BigDave 10:59 am 11 Dec 09

Sorry imhotep, I’m just not gullible enough to be taken in by this scam. You only have to look at the proposed ETS that Rudd wants to suspiciously steamroll through. Nothing but a blatant tax grab that will do absolutely zero for the environment and everything for the government coffers! It’s farcical to think that we can change the climate anyway! LMAO! Mother Nature always has done and will continue to do it herself long after we are gone.

justin heywood 10:59 am 11 Dec 09

housebound said :

…. it makes it hard for anyone not working in the field to know who and what to believe. In variably, we (the unwashed masses) end up believing the better (louder, better funded and more organised) communicators or those who say what we want to hear in a way we can understand it.

You don’t have to be part of the ‘unwashed masses’ in this debate. You can easily educate yourself about merits of either side of the climate-change ‘debate’ by objectively looking at the evidence (simply via Google if you wish). Look at which side cherry-picks the evidence. Look at which sides claims any uncertainties as ‘proof’ in their argument. Look at the sort of people who are promoting each side.

In reality, amongst the scientific community there is no real debate about human-caused climate change -the jury came in on that one a long while ago. The climate-change deniers (and the media) create an illusion of debate by giving a dispropotionately loud voice to anyone who supports their cause and can plausibly be called a scientist.

Coach 10:28 am 11 Dec 09

housebound said :

When it comes to scientific debate, most scientists are right at least some of the time, all are wrong at least some of the time, and almost all have a vested interest in having their version of science (whatever it may be) heard above all others.

The CRU scandal – with evidence of suppression of alternative views from being published – is just one example. Here’s another closer to home. The need to chase external grants in lieu of core funding for research has caused this type of problem, so it won’t stop anytime soon.

But it does mean that when we come to a high stakes debate, it makes it hard for anyone not working in the field to know who and what to believe. In variably, we (the unwashed masses) end up believing the better (louder, better funded and more organised) communicators or those who say what we want to hear in a way we can understand it.

What a good response. How very true. We become unstuck when we believe our view of something is totally correct. Every adult human changes his view of the world and everything in it many times during their journey through life as he/she develops. Look how much our “Proven” scientific knowledge has changed over the last century.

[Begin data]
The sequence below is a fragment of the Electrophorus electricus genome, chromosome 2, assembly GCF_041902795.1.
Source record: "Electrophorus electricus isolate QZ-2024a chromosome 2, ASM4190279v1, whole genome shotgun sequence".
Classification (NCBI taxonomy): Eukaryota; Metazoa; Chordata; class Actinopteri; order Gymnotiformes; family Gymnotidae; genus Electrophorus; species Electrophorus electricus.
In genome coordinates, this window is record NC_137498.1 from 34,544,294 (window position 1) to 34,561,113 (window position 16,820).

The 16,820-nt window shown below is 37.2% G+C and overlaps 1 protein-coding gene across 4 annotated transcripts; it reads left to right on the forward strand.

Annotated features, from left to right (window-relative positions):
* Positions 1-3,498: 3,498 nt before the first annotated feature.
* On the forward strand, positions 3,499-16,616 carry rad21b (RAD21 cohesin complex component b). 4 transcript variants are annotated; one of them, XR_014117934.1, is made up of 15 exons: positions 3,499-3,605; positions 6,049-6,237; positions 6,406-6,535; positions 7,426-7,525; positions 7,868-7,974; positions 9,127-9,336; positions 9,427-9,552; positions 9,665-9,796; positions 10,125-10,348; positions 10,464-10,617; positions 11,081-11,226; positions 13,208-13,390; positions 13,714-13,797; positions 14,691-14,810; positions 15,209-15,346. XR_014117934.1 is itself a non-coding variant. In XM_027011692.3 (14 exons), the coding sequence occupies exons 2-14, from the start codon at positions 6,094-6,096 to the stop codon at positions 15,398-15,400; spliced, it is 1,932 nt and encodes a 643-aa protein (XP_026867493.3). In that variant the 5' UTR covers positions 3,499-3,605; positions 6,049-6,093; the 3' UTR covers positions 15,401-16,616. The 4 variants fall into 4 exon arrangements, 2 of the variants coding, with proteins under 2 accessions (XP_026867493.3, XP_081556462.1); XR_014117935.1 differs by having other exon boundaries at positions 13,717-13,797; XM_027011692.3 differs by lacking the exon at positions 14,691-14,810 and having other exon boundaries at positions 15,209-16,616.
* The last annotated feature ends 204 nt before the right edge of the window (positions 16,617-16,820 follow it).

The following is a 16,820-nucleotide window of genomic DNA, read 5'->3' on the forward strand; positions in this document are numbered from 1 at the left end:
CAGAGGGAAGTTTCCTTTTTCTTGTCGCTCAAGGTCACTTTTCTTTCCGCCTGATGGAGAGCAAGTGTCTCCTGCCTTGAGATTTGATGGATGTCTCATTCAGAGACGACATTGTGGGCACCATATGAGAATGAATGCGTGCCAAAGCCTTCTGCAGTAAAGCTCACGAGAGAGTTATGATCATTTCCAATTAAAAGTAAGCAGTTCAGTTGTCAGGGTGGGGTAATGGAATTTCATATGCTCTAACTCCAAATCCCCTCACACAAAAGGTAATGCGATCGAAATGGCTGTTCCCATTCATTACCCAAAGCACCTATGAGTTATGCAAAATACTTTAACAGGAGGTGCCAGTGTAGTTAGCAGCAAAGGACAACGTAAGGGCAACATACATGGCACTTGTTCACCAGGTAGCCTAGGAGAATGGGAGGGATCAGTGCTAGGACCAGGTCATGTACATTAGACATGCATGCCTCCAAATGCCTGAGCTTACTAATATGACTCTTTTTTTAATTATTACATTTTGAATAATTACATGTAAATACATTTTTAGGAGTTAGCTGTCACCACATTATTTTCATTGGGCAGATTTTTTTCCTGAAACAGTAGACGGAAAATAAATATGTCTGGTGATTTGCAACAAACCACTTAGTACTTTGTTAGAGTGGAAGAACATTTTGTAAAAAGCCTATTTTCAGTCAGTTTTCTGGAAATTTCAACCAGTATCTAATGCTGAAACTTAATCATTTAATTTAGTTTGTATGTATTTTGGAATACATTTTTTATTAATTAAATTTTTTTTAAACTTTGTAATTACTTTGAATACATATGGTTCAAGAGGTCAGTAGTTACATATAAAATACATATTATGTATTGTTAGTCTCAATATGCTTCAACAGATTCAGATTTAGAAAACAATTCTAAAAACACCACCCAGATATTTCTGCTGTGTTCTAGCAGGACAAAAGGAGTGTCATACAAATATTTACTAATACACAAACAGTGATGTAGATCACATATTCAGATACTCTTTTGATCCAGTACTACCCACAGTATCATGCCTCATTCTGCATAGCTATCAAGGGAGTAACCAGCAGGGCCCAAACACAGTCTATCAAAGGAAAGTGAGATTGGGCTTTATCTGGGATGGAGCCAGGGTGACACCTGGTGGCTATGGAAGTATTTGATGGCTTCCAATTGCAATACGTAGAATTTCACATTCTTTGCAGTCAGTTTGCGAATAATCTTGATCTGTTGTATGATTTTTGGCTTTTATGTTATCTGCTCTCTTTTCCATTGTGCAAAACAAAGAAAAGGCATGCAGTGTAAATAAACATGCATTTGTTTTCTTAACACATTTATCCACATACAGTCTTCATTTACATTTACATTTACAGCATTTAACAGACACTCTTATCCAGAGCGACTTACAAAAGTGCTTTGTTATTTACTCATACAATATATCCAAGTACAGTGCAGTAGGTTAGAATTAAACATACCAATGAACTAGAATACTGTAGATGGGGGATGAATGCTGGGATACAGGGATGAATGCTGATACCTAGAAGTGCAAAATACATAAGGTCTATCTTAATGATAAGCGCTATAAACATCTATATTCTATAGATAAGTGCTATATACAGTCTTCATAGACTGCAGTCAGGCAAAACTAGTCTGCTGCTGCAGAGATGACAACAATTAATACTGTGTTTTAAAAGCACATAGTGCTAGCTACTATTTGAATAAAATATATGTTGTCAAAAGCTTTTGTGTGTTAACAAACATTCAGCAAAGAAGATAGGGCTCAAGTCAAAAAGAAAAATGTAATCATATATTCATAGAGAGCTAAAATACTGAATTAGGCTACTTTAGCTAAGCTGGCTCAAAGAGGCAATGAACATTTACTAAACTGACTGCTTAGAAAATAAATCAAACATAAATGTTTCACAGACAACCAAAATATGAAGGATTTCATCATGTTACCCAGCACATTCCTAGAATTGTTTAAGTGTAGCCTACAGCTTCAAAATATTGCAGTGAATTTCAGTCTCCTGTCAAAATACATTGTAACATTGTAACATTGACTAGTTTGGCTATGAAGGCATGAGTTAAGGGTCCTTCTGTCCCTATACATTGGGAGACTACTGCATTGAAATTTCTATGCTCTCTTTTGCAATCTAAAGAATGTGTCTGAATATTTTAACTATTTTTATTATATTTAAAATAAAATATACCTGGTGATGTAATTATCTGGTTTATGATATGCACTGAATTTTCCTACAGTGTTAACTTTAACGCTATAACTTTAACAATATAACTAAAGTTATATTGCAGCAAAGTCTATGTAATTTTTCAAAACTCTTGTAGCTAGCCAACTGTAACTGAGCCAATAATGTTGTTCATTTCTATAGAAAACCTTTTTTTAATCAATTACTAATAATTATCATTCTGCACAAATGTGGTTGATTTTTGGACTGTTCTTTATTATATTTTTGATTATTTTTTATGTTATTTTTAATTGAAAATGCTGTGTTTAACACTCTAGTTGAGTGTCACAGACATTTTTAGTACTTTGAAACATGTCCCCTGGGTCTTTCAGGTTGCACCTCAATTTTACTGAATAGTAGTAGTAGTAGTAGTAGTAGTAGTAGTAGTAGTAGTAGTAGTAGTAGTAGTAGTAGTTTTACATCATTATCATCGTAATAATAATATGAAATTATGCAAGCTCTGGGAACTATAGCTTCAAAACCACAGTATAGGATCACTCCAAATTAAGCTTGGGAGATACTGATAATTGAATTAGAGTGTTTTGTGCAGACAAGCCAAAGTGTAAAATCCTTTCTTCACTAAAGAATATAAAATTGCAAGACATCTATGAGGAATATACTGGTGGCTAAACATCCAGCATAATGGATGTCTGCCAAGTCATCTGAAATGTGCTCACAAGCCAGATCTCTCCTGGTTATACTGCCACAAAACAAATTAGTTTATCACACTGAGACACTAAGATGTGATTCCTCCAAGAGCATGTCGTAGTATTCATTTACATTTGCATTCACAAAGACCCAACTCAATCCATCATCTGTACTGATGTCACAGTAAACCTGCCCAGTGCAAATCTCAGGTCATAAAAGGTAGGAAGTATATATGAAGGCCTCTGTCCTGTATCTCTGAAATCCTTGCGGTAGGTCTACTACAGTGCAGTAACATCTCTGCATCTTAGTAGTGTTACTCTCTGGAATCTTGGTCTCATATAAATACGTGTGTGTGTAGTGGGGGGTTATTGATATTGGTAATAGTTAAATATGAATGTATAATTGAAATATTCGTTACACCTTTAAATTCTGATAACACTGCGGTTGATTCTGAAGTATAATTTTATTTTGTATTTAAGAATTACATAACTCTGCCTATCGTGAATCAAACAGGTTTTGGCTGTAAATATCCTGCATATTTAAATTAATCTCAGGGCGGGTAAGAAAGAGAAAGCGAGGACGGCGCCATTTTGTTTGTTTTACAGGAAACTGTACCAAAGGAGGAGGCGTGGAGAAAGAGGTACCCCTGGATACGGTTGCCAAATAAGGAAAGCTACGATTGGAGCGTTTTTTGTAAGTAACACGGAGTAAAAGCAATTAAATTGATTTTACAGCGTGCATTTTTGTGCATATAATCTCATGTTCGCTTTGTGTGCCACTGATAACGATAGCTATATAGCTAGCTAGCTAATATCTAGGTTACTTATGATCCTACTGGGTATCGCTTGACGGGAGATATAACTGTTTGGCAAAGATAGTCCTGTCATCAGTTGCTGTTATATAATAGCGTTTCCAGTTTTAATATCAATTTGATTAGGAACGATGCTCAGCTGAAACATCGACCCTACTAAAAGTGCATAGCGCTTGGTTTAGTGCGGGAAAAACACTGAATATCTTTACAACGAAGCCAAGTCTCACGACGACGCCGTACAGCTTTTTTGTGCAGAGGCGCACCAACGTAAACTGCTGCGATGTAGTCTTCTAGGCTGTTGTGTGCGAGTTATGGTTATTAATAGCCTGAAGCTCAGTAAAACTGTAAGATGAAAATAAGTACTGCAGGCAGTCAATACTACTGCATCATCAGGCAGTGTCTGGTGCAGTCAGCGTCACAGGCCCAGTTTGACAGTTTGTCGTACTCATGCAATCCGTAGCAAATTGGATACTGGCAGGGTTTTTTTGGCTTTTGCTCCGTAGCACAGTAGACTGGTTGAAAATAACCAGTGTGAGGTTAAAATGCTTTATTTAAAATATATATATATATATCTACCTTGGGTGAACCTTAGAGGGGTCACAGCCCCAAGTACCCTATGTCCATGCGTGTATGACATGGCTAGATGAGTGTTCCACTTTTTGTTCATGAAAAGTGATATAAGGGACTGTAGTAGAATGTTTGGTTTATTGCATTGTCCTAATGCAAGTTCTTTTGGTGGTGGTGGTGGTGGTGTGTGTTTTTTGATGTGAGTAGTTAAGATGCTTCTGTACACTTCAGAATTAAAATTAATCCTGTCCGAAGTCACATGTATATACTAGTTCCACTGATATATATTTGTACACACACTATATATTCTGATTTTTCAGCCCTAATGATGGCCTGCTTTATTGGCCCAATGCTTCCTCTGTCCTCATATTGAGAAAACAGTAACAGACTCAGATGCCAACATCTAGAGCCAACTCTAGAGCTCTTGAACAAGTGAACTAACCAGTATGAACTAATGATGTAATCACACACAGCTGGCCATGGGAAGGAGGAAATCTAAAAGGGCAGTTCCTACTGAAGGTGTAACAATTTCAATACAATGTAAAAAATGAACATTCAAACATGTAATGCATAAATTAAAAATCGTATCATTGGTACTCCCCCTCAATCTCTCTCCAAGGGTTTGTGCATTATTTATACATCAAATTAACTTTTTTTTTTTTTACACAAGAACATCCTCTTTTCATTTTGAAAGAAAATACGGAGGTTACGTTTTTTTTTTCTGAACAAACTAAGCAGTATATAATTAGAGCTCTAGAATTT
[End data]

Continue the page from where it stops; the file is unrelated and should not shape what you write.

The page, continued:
So when it comes to this debate, put self interest aside for one moment and seek to listen to your instinct, your inner voice. Is our current life style, energy consumption, farming practises sustainable or not?

Can the next 50 years be the same as the last 50 years, or do we have to change. When you take your emotional reaction out of the picture, what does your inner voice say?

There is no need for panic or hysteria, for that is how we will stuff it all up, but what we as the little people can do is stop listening to the media and educate ourselves from many different varying sources, and be open to listening to all the opposing opinions.

housebound 10:09 am 11 Dec 09

When it comes to scientific debate, most scientists are right at least some of the time, all are wrong at least some of the time, and almost all have a vested interest in having their version of science (whatever it may be) heard above all others.

The CRU scandal – with evidence of suppression of alternative views from being published – is just one example. Here’s another closer to home. The need to chase external grants in lieu of core funding for research has caused this type of problem, so it won’t stop anytime soon.

But it does mean that when we come to a high stakes debate, it makes it hard for anyone not working in the field to know who and what to believe. In variably, we (the unwashed masses) end up believing the better (louder, better funded and more organised) communicators or those who say what we want to hear in a way we can understand it.

imhotep 8:32 pm 10 Dec 09

BigDave said :

It’s a shame that these “climate scientists” can’t tell us the truth for fear of their government funding being cut, eh?!

Sounds to me like the scientists simply aren’t telling you the ‘truth’ that you want to hear.

.

fabforty 8:27 pm 10 Dec 09

I am totally in favour of global warming. Canberra needs a beach.

Sorry Tuvalu. My advice is to try to discover some oil.